EDIGER WORKS TO EASE PEDIATRIC CELIAC CARE
Tracy Ediger ’93, M.D., Ph.D., Bexley, Ohio, is an attending pediatric gastroenterologist at Nationwide Children’s Hospital. He is also the senior author of a study published in the Journal of Pediatrics on a more streamlined approach to decreasing the burden of testing on patients and reducing health-care expenditures for pediatric patients diagnosed with celiac disease.
What Other Screening Tests Should be Administered to Celiac Disease Patients?
Eliminating some labs may reduce costs without impacting quality of patient care.
Researchers from Nationwide Children’s Hospital found that several screening laboratory tests currently recommended for pediatric patients newly diagnosed with celiac disease are infrequently abnormal. In a new study published in the Journal of Pediatrics, they suggest a more streamlined approach to decrease the burden of testing on patients and reduce health care expenditures.
In celiac disease, the ingestion of gluten triggers an autoimmune response, leading to inflammation and damage to the small intestine, as well as non-gastrointestinal symptoms. Other recommended laboratory tests at the time of diagnosis include a complete blood count, ferritin, iron, total iron-binding capacity, 25-hydroxy vitamin D, thyroid-stimulating hormone (TSH), alanine aminotransferase and aspartate aminotransferase, and screening for hepatitis B immunization status.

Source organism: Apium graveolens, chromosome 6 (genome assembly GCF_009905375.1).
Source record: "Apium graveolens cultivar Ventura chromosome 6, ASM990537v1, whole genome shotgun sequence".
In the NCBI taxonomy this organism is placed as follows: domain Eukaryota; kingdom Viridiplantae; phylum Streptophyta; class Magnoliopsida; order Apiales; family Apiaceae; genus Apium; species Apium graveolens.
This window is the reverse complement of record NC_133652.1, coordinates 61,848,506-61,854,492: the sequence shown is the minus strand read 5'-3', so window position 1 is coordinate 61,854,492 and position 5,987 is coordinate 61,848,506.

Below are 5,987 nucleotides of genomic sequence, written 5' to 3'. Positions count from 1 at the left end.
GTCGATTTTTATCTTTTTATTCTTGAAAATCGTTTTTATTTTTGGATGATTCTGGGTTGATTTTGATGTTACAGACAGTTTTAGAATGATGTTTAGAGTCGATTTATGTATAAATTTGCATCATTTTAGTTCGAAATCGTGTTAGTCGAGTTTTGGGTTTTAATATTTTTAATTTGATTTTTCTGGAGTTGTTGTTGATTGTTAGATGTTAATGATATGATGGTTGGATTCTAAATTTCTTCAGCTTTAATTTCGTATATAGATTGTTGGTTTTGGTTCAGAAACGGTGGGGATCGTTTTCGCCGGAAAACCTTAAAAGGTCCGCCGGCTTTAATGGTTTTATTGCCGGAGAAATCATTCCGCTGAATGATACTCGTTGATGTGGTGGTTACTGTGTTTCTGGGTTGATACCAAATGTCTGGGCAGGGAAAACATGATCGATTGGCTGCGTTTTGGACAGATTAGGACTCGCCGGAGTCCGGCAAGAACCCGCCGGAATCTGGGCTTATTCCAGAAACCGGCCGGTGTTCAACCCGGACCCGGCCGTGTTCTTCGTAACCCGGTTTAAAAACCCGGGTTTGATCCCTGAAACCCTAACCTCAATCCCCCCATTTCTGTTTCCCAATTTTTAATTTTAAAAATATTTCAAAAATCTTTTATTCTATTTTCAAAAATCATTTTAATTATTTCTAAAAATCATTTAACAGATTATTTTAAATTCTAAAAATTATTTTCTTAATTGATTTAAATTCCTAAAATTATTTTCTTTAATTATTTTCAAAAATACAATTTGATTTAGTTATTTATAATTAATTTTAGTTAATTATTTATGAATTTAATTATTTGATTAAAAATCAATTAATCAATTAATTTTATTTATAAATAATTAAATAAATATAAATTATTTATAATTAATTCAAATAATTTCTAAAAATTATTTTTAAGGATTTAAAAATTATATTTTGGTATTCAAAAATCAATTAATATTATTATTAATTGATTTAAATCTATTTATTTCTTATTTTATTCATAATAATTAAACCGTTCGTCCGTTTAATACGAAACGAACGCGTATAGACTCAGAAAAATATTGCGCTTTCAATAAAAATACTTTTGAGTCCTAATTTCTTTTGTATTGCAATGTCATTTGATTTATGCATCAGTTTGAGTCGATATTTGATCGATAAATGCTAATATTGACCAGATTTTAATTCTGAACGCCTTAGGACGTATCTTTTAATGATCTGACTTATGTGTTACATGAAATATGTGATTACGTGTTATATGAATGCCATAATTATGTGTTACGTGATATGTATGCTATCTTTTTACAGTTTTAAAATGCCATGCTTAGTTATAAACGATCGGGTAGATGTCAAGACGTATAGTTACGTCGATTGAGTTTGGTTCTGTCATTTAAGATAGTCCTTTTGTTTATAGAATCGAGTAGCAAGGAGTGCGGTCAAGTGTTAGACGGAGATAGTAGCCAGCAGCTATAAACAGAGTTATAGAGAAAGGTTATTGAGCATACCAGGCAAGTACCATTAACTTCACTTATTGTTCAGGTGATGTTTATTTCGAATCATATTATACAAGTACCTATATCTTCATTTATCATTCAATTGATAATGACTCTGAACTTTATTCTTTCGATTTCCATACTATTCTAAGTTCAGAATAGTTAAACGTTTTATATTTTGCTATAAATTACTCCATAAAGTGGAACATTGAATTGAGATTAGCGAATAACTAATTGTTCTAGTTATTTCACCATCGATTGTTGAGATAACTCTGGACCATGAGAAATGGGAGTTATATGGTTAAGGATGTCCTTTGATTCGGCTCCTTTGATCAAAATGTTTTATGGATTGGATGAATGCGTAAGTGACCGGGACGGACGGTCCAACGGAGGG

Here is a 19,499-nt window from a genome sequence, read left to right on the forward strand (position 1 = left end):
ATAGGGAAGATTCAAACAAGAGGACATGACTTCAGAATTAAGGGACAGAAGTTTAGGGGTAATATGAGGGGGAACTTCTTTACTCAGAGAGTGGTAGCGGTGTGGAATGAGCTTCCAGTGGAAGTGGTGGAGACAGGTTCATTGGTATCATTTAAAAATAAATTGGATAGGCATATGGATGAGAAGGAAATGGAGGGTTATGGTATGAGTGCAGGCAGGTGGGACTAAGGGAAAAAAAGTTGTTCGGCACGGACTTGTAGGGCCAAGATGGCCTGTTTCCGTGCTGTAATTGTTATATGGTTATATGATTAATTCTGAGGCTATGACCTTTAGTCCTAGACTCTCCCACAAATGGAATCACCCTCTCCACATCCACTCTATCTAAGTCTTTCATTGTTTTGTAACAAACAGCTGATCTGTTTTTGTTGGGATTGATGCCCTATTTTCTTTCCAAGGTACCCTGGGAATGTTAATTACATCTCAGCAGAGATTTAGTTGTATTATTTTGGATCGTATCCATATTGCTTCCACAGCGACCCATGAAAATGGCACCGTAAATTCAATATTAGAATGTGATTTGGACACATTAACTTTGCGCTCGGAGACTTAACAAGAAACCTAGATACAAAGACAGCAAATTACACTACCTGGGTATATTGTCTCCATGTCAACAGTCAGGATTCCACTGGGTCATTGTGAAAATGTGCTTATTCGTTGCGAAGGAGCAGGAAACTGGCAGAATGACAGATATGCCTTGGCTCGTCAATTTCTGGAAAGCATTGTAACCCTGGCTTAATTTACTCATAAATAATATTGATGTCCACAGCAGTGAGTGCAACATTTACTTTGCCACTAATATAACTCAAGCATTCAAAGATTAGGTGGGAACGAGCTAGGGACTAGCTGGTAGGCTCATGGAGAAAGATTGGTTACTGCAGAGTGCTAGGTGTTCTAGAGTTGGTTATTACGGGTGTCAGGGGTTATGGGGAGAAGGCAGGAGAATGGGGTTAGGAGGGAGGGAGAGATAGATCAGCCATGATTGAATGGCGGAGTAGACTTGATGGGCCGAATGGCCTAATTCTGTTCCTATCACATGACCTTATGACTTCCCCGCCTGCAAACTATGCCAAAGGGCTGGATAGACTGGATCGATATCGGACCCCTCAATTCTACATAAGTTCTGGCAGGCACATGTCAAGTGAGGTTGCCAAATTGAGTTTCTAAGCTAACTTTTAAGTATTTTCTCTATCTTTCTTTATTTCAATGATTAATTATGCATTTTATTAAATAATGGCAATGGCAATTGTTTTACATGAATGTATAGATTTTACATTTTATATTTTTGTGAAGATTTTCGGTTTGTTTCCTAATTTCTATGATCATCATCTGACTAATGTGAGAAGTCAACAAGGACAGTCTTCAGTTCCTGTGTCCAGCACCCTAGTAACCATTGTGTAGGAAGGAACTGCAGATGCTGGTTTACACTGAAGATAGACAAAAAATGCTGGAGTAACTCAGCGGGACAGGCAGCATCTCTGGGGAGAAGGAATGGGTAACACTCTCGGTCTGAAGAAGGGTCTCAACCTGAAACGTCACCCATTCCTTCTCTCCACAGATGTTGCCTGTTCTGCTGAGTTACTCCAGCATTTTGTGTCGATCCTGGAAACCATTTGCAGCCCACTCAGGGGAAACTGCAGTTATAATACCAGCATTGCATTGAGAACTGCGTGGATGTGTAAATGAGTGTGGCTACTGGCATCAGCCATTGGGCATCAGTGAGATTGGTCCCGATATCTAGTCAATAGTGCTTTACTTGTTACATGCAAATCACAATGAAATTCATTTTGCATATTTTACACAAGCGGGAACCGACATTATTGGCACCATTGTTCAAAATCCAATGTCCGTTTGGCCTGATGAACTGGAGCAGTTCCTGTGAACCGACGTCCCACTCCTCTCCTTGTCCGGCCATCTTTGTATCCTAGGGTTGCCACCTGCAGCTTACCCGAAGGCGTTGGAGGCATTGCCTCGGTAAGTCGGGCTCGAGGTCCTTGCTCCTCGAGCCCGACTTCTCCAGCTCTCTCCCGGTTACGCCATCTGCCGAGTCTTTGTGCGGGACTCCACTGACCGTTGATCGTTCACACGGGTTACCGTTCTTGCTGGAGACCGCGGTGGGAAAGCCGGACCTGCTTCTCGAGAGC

Approximately four years ago, Nationwide Children’s implemented a Celiac Care Index as part of a quality improvement initiative to adhere to published screening recommendations. For the new study, researchers reviewed the charts of over 450 patients enrolled in their celiac disease registry between 2018 and 2022. They analyzed rates of abnormal laboratory values and estimated costs associated with these screening measures.
“We found that a number of these tests are rarely abnormal and could be eliminated without jeopardizing patient care,” says Tracy Ediger, MD, PhD, an attending pediatric gastroenterologist at Nationwide Children’s and senior author of the study.